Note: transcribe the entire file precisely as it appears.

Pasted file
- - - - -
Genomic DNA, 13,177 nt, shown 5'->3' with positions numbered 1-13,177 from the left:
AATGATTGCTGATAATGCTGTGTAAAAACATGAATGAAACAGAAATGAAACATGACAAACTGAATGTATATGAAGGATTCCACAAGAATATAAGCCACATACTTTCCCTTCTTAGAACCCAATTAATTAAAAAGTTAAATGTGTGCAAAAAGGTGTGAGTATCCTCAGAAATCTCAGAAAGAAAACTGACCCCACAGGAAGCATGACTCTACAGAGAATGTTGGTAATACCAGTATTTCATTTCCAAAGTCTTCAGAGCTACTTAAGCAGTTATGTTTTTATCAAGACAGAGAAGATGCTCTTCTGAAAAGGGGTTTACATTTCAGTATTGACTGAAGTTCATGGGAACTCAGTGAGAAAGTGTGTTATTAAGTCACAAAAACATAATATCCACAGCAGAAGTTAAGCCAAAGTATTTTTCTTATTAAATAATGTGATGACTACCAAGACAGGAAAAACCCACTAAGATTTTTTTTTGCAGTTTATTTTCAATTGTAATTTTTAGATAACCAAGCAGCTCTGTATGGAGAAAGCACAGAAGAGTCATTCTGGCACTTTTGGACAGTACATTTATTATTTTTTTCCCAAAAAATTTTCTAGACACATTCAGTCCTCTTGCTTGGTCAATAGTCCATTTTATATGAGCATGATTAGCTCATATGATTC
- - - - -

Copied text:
Genomic DNA, 13,177 nt, shown 5'->3' with positions numbered 1-13,177 from the left:
AATGATTGCTGATAATGCTGTGTAAAAACATGAATGAAACAGAAATGAAACATGACAAACTGAATGTATATGAAGGATTCCACAAGAATATAAGCCACATACTTTCCCTTCTTAGAACCCAATTAATTAAAAAGTTAAATGTGTGCAAAAAGGTGTGAGTATCCTCAGAAATCTCAGAAAGAAAACTGACCCCACAGGAAGCATGACTCTACAGAGAATGTTGGTAATACCAGTATTTCATTTCCAAAGTCTTCAGAGCTACTTAAGCAGTTATGTTTTTATCAAGACAGAGAAGATGCTCTTCTGAAAAGGGGTTTACATTTCAGTATTGACTGAAGTTCATGGGAACTCAGTGAGAAAGTGTGTTATTAAGTCACAAAAACATAATATCCACAGCAGAAGTTAAGCCAAAGTATTTTTCTTATTAAATAATGTGATGACTACCAAGACAGGAAAAACCCACTAAGATTTTTTTTTGCAGTTTATTTTCAATTGTAATTTTTAGATAACCAAGCAGCTCTGTATGGAGAAAGCACAGAAGAGTCATTCTGGCACTTTTGGACAGTACATTTATTATTTTTTTCCCAAAAAATTTTCTAGACACATTCAGTCCTCTTGCTTGGTCAATAGTCCATTTTATATGAGCATGATTAGCTCATATGATTC